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[SOLVED] Change of variables heat equation

dwsmith

Well-known member
Feb 1, 2012
1,673
\[
\alpha^2T_{xx} = T_t + \beta(T - T_0)
\]
where \(\beta\) is a constant and \(T_0\) is the temperature of the surrounding medium. The initial temperature distribution is \(T(x, 0) = f(x)\) and the ends \(x = 0\) and \(x = \ell\) are maintained at \(T_1\) and \(T_2\) when \(t > 0\).

Show that the substitution \(T(x, t) = T_0 + U(x, t)e^{-\beta t}\) reduces the problem to the following one:
\[
\alpha^2U_{xx} = U_t
\]
with new initial conditions and boundary conditions for \(U\).

With that substitution, I obtain:
\begin{align}
\alpha^2U_{xx} &= -\beta(U_t - T_0U)\\
\alpha_1^2U_{xx} &= U_t - T_0U
\end{align}
What is going wrong?
 

topsquark

Well-known member
MHB Math Helper
Aug 30, 2012
1,123
Re: Change of varibles heat equation

\[
\alpha^2T_{xx} = T_t + \beta(T - T_0)
\]
where \(\beta\) is a constant and \(T_0\) is the temperature of the surrounding medium. The initial temperature distribution is \(T(x, 0) = f(x)\) and the ends \(x = 0\) and \(x = \ell\) are maintained at \(T_1\) and \(T_2\) when \(t > 0\).

Show that the substitution \(T(x, t) = T_0 + U(x, t)e^{-\beta t}\) reduces the problem to the following one:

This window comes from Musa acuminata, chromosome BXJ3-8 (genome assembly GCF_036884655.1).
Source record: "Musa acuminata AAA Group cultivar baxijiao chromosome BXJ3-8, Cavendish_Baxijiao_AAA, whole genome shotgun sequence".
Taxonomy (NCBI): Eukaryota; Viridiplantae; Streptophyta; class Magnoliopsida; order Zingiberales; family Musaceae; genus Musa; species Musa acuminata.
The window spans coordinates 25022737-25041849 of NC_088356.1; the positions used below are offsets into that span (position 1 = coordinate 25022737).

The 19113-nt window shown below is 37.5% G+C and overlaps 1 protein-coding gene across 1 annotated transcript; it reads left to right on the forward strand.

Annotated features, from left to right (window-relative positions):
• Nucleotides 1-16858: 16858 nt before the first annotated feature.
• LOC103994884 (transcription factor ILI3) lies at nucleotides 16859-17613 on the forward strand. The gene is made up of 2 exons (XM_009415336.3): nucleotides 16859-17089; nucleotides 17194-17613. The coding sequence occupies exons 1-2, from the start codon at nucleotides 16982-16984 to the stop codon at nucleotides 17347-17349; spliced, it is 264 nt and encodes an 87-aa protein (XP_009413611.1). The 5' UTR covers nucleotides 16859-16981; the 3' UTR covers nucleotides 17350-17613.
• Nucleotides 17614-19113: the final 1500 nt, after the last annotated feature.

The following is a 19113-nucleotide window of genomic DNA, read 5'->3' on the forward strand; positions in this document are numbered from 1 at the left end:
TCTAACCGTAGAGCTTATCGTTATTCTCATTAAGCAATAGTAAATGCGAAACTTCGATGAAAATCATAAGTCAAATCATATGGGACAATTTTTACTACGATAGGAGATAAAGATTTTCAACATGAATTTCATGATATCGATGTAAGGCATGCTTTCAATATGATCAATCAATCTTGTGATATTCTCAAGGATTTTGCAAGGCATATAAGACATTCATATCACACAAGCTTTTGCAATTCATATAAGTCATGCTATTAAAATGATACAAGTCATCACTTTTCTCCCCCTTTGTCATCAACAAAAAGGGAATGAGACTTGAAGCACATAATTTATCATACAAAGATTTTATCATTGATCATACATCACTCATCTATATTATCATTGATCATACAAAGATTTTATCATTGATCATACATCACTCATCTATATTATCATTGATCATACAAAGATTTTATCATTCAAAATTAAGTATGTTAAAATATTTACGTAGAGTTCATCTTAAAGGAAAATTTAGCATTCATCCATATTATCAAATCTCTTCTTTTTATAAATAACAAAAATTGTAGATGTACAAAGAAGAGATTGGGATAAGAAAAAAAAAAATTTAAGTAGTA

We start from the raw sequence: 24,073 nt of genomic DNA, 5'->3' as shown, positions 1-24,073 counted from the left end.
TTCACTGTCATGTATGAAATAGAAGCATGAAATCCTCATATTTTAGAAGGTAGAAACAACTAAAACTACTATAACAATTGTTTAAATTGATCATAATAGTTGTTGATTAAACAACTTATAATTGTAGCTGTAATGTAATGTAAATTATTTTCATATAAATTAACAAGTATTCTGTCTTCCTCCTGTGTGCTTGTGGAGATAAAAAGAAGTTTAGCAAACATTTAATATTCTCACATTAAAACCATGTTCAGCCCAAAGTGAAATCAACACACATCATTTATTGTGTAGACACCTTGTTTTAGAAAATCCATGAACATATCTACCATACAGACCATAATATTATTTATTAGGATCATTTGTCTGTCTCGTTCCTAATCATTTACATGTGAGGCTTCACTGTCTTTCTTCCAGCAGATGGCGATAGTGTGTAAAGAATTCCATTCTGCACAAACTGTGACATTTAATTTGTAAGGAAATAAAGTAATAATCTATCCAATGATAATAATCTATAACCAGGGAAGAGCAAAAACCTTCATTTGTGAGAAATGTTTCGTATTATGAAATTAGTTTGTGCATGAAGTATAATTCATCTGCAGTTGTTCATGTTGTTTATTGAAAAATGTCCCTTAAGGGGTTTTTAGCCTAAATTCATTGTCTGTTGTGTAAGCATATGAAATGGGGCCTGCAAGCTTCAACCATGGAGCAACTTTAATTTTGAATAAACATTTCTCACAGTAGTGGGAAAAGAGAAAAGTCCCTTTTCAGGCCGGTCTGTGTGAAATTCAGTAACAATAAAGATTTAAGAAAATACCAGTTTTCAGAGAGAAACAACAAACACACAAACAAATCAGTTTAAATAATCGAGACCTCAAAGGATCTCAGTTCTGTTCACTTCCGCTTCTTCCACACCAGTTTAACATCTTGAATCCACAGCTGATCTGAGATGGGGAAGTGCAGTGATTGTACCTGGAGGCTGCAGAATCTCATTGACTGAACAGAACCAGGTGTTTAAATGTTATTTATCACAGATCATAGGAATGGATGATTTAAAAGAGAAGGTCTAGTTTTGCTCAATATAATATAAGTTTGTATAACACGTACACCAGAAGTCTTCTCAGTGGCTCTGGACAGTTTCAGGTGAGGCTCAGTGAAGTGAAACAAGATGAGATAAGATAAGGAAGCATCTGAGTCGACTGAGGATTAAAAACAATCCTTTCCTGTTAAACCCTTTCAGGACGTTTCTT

\[
\alpha^2U_{xx} = U_t
\]
with new initial conditions and boundary conditions for \(U\).

With that substitution, I obtain:
\begin{align}
\alpha^2U_{xx} &= -\beta(U_t - T_0U)\\
\alpha_1^2U_{xx} &= U_t - T_0U
\end{align}
What is going wrong?
I'm not quite sure of the problem here. For example,
[tex]T = T_0 + U(x, t)e^{- \beta t} \implies T_t = U_t e^{- \beta t} - \beta U e^{- \beta t}[/tex]

Do the same for U_x and U_xx, then sub into the original equation. There are a ton of cancellations which gives you the final answer.

Are you having problems with the derivatives or is it something else?

-Dan
 

dwsmith

Well-known member
Feb 1, 2012
1,673
Re: Change of varibles heat equation

I'm not quite sure of the problem here. For example,
[tex]T = T_0 + U(x, t)e^{- \beta t} \implies T_t = U_t e^{- \beta t} - \beta U e^{- \beta t}[/tex]

Do the same for U_x and U_xx, then sub into the original equation. There are a ton of cancellations which gives you the final answer.

Are you having problems with the derivatives or is it something else?

-Dan
I forgot to use the product rule